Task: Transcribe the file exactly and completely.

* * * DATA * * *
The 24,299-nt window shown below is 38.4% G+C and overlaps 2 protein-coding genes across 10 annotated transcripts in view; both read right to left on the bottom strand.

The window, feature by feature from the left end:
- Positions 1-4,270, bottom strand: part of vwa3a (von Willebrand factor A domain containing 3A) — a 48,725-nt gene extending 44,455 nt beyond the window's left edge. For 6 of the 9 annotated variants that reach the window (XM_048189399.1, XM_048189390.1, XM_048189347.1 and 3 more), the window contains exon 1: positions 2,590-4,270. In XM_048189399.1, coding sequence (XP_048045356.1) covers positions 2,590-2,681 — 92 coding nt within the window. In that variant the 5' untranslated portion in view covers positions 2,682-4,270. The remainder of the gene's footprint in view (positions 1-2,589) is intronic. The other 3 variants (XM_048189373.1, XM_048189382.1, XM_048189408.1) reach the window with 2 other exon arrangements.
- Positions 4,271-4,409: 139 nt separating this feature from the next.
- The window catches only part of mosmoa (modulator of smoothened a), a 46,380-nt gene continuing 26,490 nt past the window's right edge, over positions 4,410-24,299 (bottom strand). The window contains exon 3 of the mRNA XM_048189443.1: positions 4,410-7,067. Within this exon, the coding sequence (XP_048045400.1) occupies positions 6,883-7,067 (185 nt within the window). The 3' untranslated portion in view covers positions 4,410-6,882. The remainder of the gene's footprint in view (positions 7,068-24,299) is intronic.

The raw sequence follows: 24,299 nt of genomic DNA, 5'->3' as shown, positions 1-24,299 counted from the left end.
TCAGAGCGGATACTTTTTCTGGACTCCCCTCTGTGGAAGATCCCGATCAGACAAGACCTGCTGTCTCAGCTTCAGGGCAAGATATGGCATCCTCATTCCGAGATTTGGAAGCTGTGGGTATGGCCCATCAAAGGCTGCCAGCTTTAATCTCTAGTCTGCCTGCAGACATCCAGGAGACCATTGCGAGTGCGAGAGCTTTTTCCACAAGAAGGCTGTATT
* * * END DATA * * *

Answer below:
The 24,299-nt window shown below is 38.4% G+C and overlaps 2 protein-coding genes across 10 annotated transcripts in view; both read right to left on the bottom strand.

The window, feature by feature from the left end:
- Positions 1-4,270, bottom strand: part of vwa3a (von Willebrand factor A domain containing 3A) — a 48,725-nt gene extending 44,455 nt beyond the window's left edge. For 6 of the 9 annotated variants that reach the window (XM_048189399.1, XM_048189390.1, XM_048189347.1 and 3 more), the window contains exon 1: positions 2,590-4,270. In XM_048189399.1, coding sequence (XP_048045356.1) covers positions 2,590-2,681 — 92 coding nt within the window. In that variant the 5' untranslated portion in view covers positions 2,682-4,270. The remainder of the gene's footprint in view (positions 1-2,589) is intronic. The other 3 variants (XM_048189373.1, XM_048189382.1, XM_048189408.1) reach the window with 2 other exon arrangements.
- Positions 4,271-4,409: 139 nt separating this feature from the next.
- The window catches only part of mosmoa (modulator of smoothened a), a 46,380-nt gene continuing 26,490 nt past the window's right edge, over positions 4,410-24,299 (bottom strand). The window contains exon 3 of the mRNA XM_048189443.1: positions 4,410-7,067. Within this exon, the coding sequence (XP_048045400.1) occupies positions 6,883-7,067 (185 nt within the window). The 3' untranslated portion in view covers positions 4,410-6,882. The remainder of the gene's footprint in view (positions 7,068-24,299) is intronic.

The raw sequence follows: 24,299 nt of genomic DNA, 5'->3' as shown, positions 1-24,299 counted from the left end.
TCAGAGCGGATACTTTTTCTGGACTCCCCTCTGTGGAAGATCCCGATCAGACAAGACCTGCTGTCTCAGCTTCAGGGCAAGATATGGCATCCTCATTCCGAGATTTGGAAGCTGTGGGTATGGCCCATCAAAGGCTGCCAGCTTTAATCTCTAGTCTGCCTGCAGACATCCAGGAGACCATTGCGAGTGCGAGAGCTTTTTCCACAAGAAGGCTGTATT